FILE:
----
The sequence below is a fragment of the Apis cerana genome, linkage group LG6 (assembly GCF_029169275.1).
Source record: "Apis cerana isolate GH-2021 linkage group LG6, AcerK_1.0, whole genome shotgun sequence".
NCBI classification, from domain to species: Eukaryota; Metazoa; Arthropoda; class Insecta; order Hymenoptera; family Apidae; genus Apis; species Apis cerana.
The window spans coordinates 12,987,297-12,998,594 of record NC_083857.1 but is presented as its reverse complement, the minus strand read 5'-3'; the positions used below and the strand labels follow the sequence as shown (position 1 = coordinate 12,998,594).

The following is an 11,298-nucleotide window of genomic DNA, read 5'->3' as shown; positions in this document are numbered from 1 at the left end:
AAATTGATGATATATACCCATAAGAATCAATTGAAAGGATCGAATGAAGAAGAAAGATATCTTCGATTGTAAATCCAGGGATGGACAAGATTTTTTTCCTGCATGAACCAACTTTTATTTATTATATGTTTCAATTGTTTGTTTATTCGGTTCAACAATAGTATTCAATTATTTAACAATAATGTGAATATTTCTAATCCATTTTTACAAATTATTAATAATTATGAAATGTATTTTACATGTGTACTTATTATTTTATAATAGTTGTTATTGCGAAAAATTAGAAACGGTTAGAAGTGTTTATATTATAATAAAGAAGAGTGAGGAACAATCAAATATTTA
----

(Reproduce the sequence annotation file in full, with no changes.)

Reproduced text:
The sequence below is a fragment of the Apis cerana genome, linkage group LG6 (assembly GCF_029169275.1).
Source record: "Apis cerana isolate GH-2021 linkage group LG6, AcerK_1.0, whole genome shotgun sequence".
NCBI classification, from domain to species: Eukaryota; Metazoa; Arthropoda; class Insecta; order Hymenoptera; family Apidae; genus Apis; species Apis cerana.
The window spans coordinates 12,987,297-12,998,594 of record NC_083857.1 but is presented as its reverse complement, the minus strand read 5'-3'; the positions used below and the strand labels follow the sequence as shown (position 1 = coordinate 12,998,594).

The following is an 11,298-nucleotide window of genomic DNA, read 5'->3' as shown; positions in this document are numbered from 1 at the left end:
AAATTGATGATATATACCCATAAGAATCAATTGAAAGGATCGAATGAAGAAGAAAGATATCTTCGATTGTAAATCCAGGGATGGACAAGATTTTTTTCCTGCATGAACCAACTTTTATTTATTATATGTTTCAATTGTTTGTTTATTCGGTTCAACAATAGTATTCAATTATTTAACAATAATGTGAATATTTCTAATCCATTTTTACAAATTATTAATAATTATGAAATGTATTTTACATGTGTACTTATTATTTTATAATAGTTGTTATTGCGAAAAATTAGAAACGGTTAGAAGTGTTTATATTATAATAAAGAAGAGTGAGGAACAATCAAATATTTA